We must remember that it is entirely possible for parents to make bad, even incredibly bad, health care decisions completely out of love and that such decisions don’t necessarily mean that the parents are bad parents otherwise. For example, I’m sure the Jehovah’s Witnesses who deny blood transfusion to their children or the Christian Scientists who think that prayer is the way to deal with serious diseases love their children just as much as any other parent. Similarly, none of us is claiming that Jay and Rose Cherrix don’t love Abraham and want the best for him. However, that love does not mean that the state has the obligation to support their bad decision. The only gray area is not whether the state has the right to intervene to protect children from medical decisions on the part of their parents that are so bad as to constitute neglect. Parents’ rights to raise their children as they see fit do not extend to clear medical neglect. The only question that matters in this particular case is whether Abraham is mature enough to be considered an adult in the eyes of the law. I would hope that we could have a reasonable debate about whether he is in fact mature enough and the other Constitutional questions raised by this case, free from the hysterical “Social Services is coming for your children” rhetoric from Abraham’s lawyer and rants against the medical establishment from credulous bloggers who mistakenly believe that quackery like the Hoxsey treatment can actually cure cancer.

In reality, the judge was placed in a no-win situation. If he ruled for Abraham, he would be acquiescing to the death of a minor due to medical neglect and quackery. Now that he has ruled against him, he will be subject to unrelenting attacks from people and groups who argue either for the absolute right of people to choose non-evidence-based medicine and for parents to raise their children any way they see fit, even when, as in this case, they choose quackery that will clearly result in their child’s death. (Indeed, it wouldn’t surprise me in the least if he, like Judge Jones in the Kitzmiller v. Dover case, were to receive death threats.) Similarly, in Abraham’s case, as in many other cases, conventional medicine is in a no-win situation. If Abraham dies despite receiving conventional therapy for his lymphoma, alties and altie activists like Hulda Clark‘s pit bull Tim Bolen will blame conventional medicine for “poisoning” and “burning” him to death against his will. If conventional chemotherapy and stem cell transplant succeed in saving Abraham, alties won’t attribute his survival to that conventional therapy, but rather to the Hoxsey therapy that he has taken thus far and no doubt will continue to take if he ultimately submits to conventional therapy.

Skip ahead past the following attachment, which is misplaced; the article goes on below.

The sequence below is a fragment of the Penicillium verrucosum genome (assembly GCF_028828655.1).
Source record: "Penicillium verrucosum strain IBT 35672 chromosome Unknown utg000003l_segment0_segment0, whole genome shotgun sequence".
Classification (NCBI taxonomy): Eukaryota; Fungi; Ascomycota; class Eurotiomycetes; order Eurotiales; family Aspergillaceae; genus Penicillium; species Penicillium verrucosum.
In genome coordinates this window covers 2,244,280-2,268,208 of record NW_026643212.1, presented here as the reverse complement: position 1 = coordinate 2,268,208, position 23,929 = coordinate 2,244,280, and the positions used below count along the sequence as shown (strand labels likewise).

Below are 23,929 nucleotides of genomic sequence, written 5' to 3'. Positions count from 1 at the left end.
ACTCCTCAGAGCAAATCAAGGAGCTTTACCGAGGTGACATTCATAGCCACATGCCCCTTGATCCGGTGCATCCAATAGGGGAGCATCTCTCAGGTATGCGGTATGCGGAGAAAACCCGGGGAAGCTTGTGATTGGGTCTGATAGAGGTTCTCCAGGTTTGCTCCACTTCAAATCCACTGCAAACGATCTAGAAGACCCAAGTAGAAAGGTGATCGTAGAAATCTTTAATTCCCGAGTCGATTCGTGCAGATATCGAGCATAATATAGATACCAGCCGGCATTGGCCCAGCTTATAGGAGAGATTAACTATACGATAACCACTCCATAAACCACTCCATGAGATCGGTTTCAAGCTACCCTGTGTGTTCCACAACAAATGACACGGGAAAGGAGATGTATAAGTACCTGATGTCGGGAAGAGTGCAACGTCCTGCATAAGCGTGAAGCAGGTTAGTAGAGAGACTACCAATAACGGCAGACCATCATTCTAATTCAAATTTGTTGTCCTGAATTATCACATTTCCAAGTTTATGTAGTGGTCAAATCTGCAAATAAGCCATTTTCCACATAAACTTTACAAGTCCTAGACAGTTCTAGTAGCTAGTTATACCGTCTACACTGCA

Nonetheless, I and (I daresay) most doctors favoring the practice of evidence-based medicine are willing to deal with such abuse and lack of credit , though, if it means that Abraham and children and teens like him survive their cancers.

Previous posts on this topic:

Two young victims of alternative medicine

Update on Abraham Cherrix
A “defense” of Abraham Cherrix and his parents?
Magical thinking versus lymphoma
Choosing quackery over evidence-based medicine: When is a patient old enough?

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By Orac

Orac is the nom de blog of a humble surgeon/scientist who has an ego just big enough to delude himself that someone, somewhere might actually give a rodent's posterior about his copious verbal meanderings, but just barely small enough to admit to himself that few probably will. That surgeon is otherwise known as David Gorski.

That this particular surgeon has chosen his nom de blog based on a rather cranky and arrogant computer shaped like a clear box of blinking lights that he originally encountered when he became a fan of a 35 year old British SF television show whose special effects were renowned for their BBC/Doctor Who-style low budget look, but whose stories nonetheless resulted in some of the best, most innovative science fiction ever televised, should tell you nearly all that you need to know about Orac. (That, and the length of the preceding sentence.)

DISCLAIMER:: The various written meanderings here are the opinions of Orac and Orac alone, written on his own time. They should never be construed as representing the opinions of any other person or entity, especially Orac's cancer center, department of surgery, medical school, or university. Also note that Orac is nonpartisan; he is more than willing to criticize the statements of anyone, regardless of of political leanings, if that anyone advocates pseudoscience or quackery. Finally, medical commentary is not to be construed in any way as medical advice.

To contact Orac: [email protected]